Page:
Rockies gas production has been in overall decline since operators discovered the Haynesville & Marcellus Shales which have driven down North American natural gas prices. However, the shale boom has a champion in the Rockies in the Niobrara shale. Industry activity in the DJ basin has been on an upward trajectory over the last several years. June 2014 shows a record 136 horizontal wells according to data provided by Datawright RigData and shown in the chart below.
The increase in activity has prompted producers & midstream companies to invest in new natural gas processing, pipeline, and rail infrastructure. Natural gas processing infrastructure has been a critical component for establishing continued growth in the basin as flaring regulations are much stricter than in North Dakota. Below is a map highlighting current and planned processing facilities.
BTU Analytics estimates that natural gas processing plant infrastructure is expected to increase from ~0.9 Bcf/d in the beginning of 2014 to over 1.8 Bcf/d by the end of 2018 as DCP Midstream & Anadarko Petroleum add over 0.8 Bcf/d of new capacity between them. These capacity additions couldn’t come soon enough for DJ producers who have been stretching the historical capacity to the limits over the last several years.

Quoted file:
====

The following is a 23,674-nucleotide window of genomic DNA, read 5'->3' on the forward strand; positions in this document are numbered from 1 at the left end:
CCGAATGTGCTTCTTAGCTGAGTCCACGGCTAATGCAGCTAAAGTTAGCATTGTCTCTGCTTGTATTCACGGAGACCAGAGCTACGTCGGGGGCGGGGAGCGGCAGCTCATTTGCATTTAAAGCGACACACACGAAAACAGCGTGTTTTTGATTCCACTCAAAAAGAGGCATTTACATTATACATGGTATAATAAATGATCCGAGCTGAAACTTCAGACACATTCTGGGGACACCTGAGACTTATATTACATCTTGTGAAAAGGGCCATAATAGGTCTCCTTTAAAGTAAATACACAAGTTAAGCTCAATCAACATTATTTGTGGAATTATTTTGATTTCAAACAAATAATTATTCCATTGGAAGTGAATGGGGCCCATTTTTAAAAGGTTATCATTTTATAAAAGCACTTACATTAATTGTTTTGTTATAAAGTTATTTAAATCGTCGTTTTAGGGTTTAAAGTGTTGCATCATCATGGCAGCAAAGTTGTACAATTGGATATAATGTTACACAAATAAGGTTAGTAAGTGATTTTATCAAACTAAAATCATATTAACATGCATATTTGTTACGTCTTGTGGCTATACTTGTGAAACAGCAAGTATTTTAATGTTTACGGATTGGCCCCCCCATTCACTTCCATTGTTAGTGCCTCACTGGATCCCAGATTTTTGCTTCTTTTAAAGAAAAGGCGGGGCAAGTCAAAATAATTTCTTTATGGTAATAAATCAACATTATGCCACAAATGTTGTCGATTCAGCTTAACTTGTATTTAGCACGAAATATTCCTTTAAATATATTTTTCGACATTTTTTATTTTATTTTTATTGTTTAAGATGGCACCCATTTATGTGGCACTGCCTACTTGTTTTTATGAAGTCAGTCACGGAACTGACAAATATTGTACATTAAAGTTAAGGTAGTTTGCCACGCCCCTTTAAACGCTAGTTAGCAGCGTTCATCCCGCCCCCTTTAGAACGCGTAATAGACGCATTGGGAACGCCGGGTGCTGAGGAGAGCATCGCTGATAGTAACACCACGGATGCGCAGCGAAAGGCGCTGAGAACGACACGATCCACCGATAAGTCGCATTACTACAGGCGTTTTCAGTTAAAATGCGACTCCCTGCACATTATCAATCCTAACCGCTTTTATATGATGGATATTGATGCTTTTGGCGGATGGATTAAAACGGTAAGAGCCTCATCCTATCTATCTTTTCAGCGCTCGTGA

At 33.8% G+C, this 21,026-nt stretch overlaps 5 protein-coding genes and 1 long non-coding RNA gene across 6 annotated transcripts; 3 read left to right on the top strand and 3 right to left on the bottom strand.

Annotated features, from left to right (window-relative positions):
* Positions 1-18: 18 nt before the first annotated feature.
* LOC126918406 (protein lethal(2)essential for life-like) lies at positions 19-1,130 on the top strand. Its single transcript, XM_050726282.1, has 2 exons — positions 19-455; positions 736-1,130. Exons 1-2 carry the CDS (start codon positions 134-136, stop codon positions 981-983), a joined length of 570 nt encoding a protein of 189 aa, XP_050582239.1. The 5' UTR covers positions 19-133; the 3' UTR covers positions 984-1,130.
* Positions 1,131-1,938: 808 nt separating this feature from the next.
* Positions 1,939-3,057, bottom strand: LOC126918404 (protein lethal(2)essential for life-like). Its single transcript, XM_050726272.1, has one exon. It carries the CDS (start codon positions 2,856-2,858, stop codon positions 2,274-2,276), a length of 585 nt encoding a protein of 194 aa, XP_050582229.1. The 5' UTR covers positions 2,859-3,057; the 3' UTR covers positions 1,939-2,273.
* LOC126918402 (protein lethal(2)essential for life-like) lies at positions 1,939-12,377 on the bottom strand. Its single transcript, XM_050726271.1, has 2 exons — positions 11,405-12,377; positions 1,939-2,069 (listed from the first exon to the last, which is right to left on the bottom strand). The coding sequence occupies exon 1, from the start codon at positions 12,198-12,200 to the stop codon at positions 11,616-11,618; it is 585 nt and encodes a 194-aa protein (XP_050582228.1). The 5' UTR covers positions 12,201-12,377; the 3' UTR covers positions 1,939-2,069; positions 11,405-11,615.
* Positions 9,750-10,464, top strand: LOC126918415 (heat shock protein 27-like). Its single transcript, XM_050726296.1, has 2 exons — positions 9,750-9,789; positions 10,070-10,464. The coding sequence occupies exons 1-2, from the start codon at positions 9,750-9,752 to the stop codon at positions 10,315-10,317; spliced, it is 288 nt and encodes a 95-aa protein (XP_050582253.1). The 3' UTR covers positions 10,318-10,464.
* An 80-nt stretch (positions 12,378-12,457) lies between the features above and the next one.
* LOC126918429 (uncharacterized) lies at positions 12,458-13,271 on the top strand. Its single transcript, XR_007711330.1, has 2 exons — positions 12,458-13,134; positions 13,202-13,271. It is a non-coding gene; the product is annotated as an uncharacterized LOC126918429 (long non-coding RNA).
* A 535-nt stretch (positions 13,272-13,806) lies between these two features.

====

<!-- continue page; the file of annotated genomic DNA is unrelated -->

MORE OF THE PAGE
The BTU Analytics forecast above assumed operators continue to drill ~130 horizontal wells per month in the DJ basin. At the current pace of drilling, processing infrastructure manages to keep pace over the next 5-years but by 2018 could becoming fully utilized requiring additional infrastructure. Operators though are intending to increase the pace of drilling in the basin. Noble Energy, the 2nd most active driller in the basin, intends to increase from 258 horizontal wells in 2013 to nearly 600 wells/year in 2018. If industry follows Noble higher, can DJ basin infrastructure keep pace?